Xn+2=6Xn+1-9Xn

Where the first 5 terms of the sequence are: 0,1,6,27,108

I have an example of what the lecturer did...and tried to do th same for this homework question but got it wrong...

Please help..(Worried)

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- Jan 11th 2011, 12:03 PMsilverblue22Solving a recurrence relation.
Xn+2=6Xn+1-9Xn

Where the first 5 terms of the sequence are: 0,1,6,27,108

I have an example of what the lecturer did...and tried to do th same for this homework question but got it wrong...

Please help..(Worried) - Jan 11th 2011, 12:05 PMsnowtea
First of all, you seemed to have typed the problem wrong. All of the terms have Xn? Or maybe you forgot parenthesis?

Why don't you show us what you did, and we can point out where you went wrong. - Jan 11th 2011, 12:18 PMsilverblue22
No they all have Xn in them..

Ok...em I don't know how to do all the symbols and stuff on this so hopefully it'll be ok to read..

I'm gona use % instead of lambda

I let Xn+2-6Xn+1+9Xn=0

Let Un=%n

(%)^2-6(%)+9=0

Roots at %+/- =3

So a(%)^n-b(%)+c=0

Then, just following his example I said general solution is of the form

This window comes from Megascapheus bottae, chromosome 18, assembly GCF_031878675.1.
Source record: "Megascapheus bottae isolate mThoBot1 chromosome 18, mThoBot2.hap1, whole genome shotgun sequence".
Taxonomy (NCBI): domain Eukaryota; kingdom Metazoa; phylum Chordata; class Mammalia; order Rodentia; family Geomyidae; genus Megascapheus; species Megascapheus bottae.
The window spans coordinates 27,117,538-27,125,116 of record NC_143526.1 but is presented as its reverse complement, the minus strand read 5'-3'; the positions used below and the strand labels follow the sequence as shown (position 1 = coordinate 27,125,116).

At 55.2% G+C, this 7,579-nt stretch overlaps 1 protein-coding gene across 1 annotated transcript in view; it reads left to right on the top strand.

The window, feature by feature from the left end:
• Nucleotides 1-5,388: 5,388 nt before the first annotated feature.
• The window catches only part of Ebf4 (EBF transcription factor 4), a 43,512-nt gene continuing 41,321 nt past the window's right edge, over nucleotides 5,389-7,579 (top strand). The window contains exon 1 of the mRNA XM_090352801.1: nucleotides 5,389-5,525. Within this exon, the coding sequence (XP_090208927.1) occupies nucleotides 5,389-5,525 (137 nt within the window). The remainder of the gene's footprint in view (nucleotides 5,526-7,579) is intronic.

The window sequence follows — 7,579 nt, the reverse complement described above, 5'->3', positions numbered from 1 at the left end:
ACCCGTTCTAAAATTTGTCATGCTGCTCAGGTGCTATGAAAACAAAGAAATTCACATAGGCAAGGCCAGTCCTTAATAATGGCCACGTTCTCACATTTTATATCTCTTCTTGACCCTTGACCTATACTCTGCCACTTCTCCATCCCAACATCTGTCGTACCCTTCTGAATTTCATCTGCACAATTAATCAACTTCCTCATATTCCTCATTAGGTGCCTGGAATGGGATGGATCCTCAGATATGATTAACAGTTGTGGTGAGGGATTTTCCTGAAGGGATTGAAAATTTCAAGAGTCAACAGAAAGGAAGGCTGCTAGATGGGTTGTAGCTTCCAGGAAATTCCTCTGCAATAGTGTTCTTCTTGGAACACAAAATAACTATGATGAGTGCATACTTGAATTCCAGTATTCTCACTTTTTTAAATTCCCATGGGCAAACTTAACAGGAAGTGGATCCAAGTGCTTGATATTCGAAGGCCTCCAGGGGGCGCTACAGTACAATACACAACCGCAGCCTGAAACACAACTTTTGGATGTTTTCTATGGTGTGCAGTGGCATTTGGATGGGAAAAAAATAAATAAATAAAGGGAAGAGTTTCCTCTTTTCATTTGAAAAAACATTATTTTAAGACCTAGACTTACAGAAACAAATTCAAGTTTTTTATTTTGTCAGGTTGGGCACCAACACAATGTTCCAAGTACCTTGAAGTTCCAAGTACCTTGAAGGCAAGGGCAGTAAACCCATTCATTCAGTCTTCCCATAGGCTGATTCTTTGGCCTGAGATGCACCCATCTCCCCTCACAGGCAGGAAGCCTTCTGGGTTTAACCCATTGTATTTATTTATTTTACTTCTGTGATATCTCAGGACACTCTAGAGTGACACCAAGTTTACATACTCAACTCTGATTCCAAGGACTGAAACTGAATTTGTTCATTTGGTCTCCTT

Un=%+n, Un=z%+n (those +n's are subscript, and z is alpha in the notes)

From that i said Un=z%+n + j%-n (where z,j are alpha and beta)

And that's all not right... - Jan 11th 2011, 01:28 PMsnowtea
First of all, look at the Latex tutorial in the Latex subforum to learn Latex. You can also double click on any formula to see how it is written in Latex.

Characteristic equation is:

You actually have a double root .

How does the solution look like when you have a double root? - Jan 11th 2011, 01:45 PMsilverblue22
Oh, cool, I'll have a look... Em we didn't have to do a graph or anything.

I could pt up the example he did in the lecture and see if that's easier? Might be easier to explain with the whole thing there? - Jan 11th 2011, 03:05 PMchisigma